Percy Wyndham Lewis


Photograph  Getty images

Wyndham Lewisin full Percy Wyndham Lewis (born November 18, 1882, on a yacht near Amherst, Nova Scotia, Canada—died March 7, 1957, London, England), was an English artist and writer who founded the Vorticist movement, which sought to relate art and literature to the industrial process.

About 1893 Lewis moved to London with his mother after his parents separated. At age 16 he won a scholarship to London’s Slade School of Fine Art, but he left three years later without completing his course. Instead, he went to Paris, where he practised painting and attended lectures at the Sorbonne. While in Paris, Lewis became interested in Cubist and Expressionist art; he was one of the first British artists to do so.

On his return to London in 1908, Lewis began to write satirical stories, and he developed a style of painting that drew upon aspects of Cubism and Expressionism. By 1913 he was creating paintings that contained abstract geometric forms and references to machines and urban architecture. This style was named Vorticism, due to Lewis’s belief that artists should observe the energy of modern society as if from a still point at the centre of a whirling vortex.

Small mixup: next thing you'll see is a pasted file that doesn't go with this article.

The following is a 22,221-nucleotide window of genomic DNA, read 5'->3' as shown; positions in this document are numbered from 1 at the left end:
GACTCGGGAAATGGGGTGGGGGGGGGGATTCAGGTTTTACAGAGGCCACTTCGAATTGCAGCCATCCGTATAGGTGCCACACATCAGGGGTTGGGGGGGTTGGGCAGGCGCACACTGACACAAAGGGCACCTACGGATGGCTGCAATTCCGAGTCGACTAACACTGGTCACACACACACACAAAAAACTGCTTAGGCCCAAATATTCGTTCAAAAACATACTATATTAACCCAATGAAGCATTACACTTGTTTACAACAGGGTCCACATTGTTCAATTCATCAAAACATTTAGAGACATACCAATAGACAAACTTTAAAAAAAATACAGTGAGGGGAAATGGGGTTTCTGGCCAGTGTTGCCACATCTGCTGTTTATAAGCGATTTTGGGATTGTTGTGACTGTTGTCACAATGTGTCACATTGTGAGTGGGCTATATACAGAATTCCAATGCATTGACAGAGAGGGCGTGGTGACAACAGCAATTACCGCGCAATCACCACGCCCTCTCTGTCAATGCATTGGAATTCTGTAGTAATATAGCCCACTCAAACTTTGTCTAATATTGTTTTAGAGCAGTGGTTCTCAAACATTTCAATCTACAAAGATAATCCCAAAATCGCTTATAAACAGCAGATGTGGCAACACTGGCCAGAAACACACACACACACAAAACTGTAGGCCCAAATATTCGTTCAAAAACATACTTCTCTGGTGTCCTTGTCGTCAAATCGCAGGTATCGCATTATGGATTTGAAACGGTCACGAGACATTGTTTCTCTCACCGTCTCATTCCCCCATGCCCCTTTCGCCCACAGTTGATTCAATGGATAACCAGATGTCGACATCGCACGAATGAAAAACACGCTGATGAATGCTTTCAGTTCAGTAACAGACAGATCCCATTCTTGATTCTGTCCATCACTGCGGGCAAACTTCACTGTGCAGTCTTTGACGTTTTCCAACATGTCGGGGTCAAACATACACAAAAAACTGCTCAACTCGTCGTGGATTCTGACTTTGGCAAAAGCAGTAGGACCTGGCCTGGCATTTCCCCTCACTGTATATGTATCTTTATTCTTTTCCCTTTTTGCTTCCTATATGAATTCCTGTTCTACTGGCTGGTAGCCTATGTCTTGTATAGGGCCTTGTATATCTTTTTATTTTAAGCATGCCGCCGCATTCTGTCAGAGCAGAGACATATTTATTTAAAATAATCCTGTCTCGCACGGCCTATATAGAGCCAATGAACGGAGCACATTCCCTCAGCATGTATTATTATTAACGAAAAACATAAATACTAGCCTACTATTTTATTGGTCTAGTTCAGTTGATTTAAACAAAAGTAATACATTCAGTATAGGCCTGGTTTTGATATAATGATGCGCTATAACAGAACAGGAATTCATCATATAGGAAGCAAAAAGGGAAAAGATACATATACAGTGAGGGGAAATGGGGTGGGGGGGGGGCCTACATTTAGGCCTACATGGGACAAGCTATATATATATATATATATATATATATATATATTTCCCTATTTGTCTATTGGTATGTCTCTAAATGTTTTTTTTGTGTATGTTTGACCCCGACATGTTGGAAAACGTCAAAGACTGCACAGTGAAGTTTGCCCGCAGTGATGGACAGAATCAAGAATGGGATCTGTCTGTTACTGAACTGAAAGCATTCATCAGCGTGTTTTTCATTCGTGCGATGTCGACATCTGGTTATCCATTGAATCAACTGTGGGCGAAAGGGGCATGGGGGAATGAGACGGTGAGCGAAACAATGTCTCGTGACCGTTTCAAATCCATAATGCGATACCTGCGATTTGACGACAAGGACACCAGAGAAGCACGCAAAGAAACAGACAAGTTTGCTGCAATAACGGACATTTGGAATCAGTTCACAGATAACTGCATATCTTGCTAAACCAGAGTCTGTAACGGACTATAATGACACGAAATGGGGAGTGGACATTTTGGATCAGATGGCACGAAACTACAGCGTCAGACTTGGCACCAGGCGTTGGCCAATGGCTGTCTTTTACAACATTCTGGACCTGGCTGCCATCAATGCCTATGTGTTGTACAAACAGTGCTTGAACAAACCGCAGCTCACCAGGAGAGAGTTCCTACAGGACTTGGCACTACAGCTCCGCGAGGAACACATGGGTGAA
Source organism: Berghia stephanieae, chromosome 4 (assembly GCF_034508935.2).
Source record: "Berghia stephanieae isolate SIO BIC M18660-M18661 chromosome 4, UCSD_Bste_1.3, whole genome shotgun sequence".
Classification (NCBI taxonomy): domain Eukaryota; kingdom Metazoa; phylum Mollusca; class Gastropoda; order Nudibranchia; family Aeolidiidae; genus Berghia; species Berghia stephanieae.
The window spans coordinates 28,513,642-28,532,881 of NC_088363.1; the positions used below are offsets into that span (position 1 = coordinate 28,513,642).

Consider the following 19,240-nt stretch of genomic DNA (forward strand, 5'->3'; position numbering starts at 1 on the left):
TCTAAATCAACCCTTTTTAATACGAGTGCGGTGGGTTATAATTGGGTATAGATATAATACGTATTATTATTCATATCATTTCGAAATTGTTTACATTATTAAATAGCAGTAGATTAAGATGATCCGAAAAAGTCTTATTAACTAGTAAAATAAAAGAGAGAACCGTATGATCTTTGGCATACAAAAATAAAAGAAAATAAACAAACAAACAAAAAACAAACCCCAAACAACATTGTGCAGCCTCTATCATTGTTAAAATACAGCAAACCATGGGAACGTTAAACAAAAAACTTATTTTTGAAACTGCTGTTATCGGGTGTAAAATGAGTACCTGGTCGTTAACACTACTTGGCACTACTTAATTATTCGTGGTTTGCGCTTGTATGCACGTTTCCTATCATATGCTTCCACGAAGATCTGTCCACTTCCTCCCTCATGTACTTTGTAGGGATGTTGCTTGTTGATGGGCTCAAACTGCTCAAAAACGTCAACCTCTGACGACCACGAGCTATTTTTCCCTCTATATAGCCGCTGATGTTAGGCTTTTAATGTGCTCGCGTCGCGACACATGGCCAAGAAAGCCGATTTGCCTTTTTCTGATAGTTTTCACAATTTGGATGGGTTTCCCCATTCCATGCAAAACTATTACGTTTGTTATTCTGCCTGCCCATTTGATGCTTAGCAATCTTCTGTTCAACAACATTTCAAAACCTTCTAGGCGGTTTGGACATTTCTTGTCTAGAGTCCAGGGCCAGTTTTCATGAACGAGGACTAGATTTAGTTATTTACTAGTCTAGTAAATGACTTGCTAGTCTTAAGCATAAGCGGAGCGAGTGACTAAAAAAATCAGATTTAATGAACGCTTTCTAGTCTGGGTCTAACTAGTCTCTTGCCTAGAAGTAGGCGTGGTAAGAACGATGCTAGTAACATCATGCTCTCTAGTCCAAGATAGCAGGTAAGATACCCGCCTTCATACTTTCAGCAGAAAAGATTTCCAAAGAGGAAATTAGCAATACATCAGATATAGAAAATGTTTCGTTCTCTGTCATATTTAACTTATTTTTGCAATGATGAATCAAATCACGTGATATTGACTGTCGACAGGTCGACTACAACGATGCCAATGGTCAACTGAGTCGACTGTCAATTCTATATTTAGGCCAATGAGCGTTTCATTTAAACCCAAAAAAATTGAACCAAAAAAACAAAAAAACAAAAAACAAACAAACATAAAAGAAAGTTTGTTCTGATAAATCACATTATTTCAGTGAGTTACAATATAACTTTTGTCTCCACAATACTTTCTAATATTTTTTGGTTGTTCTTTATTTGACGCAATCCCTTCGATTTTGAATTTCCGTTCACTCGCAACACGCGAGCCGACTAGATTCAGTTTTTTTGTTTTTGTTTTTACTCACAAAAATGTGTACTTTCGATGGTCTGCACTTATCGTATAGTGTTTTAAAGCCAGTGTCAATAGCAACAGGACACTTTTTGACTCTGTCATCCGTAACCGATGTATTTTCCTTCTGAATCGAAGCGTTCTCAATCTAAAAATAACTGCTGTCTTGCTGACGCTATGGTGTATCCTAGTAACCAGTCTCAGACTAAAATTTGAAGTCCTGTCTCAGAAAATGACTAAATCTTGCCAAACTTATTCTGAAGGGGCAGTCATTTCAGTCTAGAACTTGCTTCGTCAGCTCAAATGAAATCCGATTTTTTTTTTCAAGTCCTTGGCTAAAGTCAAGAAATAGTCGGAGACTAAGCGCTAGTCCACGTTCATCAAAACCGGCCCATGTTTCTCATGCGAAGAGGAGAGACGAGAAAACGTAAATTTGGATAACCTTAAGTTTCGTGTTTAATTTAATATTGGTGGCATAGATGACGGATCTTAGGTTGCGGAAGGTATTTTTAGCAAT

In World War I Lewis served at the front as an artillery officer and then, commissioned as a war artist, he produced some memorable paintings and drawings of battle scenes. An example is A Battery Shelled (1919), which is representational yet retains a Vorticist angularity.

A Battery Shelled (1919)

Mr Wyndham Lewis as a Tyro (1920-1921)

After the war Lewis became better known for his writing than for his visual art, although he continued to paint portraits and abstract watercolours. He worked in seclusion until 1926, when he began to publish a remarkable series of books: The Art of Being Ruled (political theory); Time and Western Man (an attack on subjectivity and the cult of flux in modern art); The Lion and the Fox (a study of Shakespeare and Machiavelli); and The Wild Body (short stories and essays on satire). In 1930 Lewis caused a furore in literary London with a satirical novel, The Apes of God, in which he scourged wealthy dilettantes.

 

 

Back

Home

quick-desktop